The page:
Although there are now no limits imposed on importing tobacco and alcohol products from one EU country to another, (with the exceptions of Denmark, Finland and Sweden, where limits are imposed), travellers should note that they may be required to prove at customs that the goods purchased are for personal use only.
Acceptable amounts for personal consumption:
Tobacco products: 800 cigarettes, 400 cigarillos, 200 cigars, 1kg of smoking tobacco
Alcoholic drinks: 10 liters of spirits, 20 liters of fortified wine, 90 liters of wine and 110 liters of beer.
Value Added Tax is charged on most goods bought in shops in Austria and obtaining relief from VAT can save you money.
NB: Not all shops operate the Retail Export Scheme, and those that do often set a minimum purchase level.
The appropriate form is completed in full at the time of purchase. You must present the form to Customs at the final point of departure from the EU and have your goods available for inspection.
NB: Visitors leaving Austria for a final destination within the EU are not eligible to receive VAT refunds under the scheme.
Or send the form to:
Global Refund Austria AG
A-1030 Wien, Trubelgasse 17-19
Fon +43 1 / 798 44 000
Fax +43 1 / 798 40 44
Restaurants serve an enticing variety of dishes for every taste and pocketbook. Menus include everything from traditional Tirolean meals to international dishes and lean cuisine.
Typical Tirolean specialties include: "Speckknödel" (dumplings with cured ham, served in beef stock or with coleslaw), "Gröstel" (sliced pan fried onions and potatoes with meat, cured ham and eggs), "Tiroler Leber" (veal or beef liver with onions, cured ham, lemon juice and wine).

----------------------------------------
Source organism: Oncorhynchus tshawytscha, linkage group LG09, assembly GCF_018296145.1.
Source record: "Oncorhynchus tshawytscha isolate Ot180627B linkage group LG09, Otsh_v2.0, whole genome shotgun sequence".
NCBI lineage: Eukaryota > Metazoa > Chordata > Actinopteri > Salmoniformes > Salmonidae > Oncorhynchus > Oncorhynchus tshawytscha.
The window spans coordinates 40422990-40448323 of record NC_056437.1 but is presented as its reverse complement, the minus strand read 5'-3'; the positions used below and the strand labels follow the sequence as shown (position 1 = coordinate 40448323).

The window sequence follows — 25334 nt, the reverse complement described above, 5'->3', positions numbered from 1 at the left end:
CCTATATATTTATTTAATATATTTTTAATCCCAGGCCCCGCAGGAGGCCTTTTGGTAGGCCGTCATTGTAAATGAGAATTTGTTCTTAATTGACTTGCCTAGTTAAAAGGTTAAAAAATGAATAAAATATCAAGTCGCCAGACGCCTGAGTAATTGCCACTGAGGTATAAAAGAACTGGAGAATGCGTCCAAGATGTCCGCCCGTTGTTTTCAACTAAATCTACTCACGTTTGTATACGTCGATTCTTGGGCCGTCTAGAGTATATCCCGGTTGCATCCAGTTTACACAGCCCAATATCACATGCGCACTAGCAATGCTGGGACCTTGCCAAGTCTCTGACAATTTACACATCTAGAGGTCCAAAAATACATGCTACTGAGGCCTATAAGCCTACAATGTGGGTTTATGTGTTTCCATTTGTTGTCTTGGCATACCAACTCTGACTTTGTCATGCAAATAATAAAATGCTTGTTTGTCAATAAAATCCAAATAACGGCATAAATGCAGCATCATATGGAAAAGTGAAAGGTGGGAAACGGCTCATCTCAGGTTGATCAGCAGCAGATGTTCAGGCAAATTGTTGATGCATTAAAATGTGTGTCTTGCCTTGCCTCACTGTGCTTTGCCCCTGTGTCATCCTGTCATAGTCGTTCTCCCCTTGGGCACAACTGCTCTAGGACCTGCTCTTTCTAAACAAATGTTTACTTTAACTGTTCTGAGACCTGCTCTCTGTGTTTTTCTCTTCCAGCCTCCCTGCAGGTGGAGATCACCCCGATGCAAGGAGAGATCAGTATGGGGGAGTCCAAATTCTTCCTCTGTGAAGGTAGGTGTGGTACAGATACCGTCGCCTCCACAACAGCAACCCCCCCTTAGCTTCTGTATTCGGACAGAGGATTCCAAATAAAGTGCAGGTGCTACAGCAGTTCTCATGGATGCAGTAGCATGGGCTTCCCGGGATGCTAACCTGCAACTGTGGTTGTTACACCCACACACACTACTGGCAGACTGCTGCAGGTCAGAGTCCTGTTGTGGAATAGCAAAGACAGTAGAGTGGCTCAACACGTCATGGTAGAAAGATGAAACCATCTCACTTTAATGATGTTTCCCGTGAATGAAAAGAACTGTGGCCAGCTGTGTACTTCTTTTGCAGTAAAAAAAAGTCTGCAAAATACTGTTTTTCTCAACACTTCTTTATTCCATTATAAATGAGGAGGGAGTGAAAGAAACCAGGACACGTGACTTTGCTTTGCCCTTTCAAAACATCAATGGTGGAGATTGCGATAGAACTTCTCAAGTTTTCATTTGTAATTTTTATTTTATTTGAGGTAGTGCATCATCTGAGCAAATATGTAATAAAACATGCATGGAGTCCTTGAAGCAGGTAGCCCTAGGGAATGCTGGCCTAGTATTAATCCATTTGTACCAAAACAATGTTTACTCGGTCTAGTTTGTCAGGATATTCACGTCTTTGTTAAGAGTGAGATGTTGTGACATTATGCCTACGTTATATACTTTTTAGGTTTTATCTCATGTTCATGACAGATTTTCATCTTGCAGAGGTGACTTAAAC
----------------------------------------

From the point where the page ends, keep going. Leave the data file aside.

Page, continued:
Favorite wines include South Tirolean red wines, Lower Austrian white wines and of course beer. Austria produces several types of excellent schnapps made from apples, pears, rowanberry, gentian or juniper.
All visitors, 16 years and older, must present a valid passpor. Children up to 16 years may be registered on their parents´ passport.
Visitors may stay a maximum of three months (six months for Japanese). Visas are not required by the vast majority of nationalities, including those from the EU, the USA, Canada, Australia, New Zealand, Israel, Japan etc.
There are no border controls between EU nationals signed up to the Schengen Agreement. Schengen Visa can be obtained from and are valid for: Austria, Belgium, Denmark, Finland, France, Germany, Greece, Iceland, Italy, Luxembourg, Netherlands, Norway, Portugal, Spain and Sweden.
Following types of gasolin are available in Austria:
Unleaded gas (91 octane)
Euro-Super (unleaded; 95 octane)
Super Plus (98 octane; unleaded gas with lead substitute for older cars)
Diesel and liquid gas (approx. 45 gas stations)
Tirol is accessible by car, train or plane. Arterial roads are the A 12 Inntal autobahn and the A 13 Brenner autobahn.
Information for motorists is available at automobile clubs (see there). Tirol is well covered by the state railway network. Fast trains operate in two-hour intervals between Bregenz/Feldkirch - Innsbruck - Salzburg - Linz - Vienna.
For information on train times call: 0512/17 17.
Cars and motorcycles can be transported by motorail trains.
Innsbruck-Kranebitten airport is serviced regularly by two main carriers:
Austrian Airlines (A-6020 Innsbruck, Adamgasse 7a, phone: 0 512/58 29 85)
Tyrolean Airways (Innsbruck-Kranebitten airport, Fürstenweg 180, phone: 0512/ 22 22-0)